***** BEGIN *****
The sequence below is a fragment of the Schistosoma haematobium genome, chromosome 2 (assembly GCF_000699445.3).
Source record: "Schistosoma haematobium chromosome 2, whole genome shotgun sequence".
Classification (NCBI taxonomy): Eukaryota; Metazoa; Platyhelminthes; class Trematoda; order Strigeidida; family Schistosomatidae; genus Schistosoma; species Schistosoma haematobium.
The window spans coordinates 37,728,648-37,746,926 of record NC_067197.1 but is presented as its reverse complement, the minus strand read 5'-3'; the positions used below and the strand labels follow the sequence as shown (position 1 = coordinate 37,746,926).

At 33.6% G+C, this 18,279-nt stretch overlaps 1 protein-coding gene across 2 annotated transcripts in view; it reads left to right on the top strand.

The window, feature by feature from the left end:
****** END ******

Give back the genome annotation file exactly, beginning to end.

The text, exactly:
The sequence below is a fragment of the Schistosoma haematobium genome, chromosome 2 (assembly GCF_000699445.3).
Source record: "Schistosoma haematobium chromosome 2, whole genome shotgun sequence".
Classification (NCBI taxonomy): Eukaryota; Metazoa; Platyhelminthes; class Trematoda; order Strigeidida; family Schistosomatidae; genus Schistosoma; species Schistosoma haematobium.
The window spans coordinates 37,728,648-37,746,926 of record NC_067197.1 but is presented as its reverse complement, the minus strand read 5'-3'; the positions used below and the strand labels follow the sequence as shown (position 1 = coordinate 37,746,926).

At 33.6% G+C, this 18,279-nt stretch overlaps 1 protein-coding gene across 2 annotated transcripts in view; it reads left to right on the top strand.

The window, feature by feature from the left end: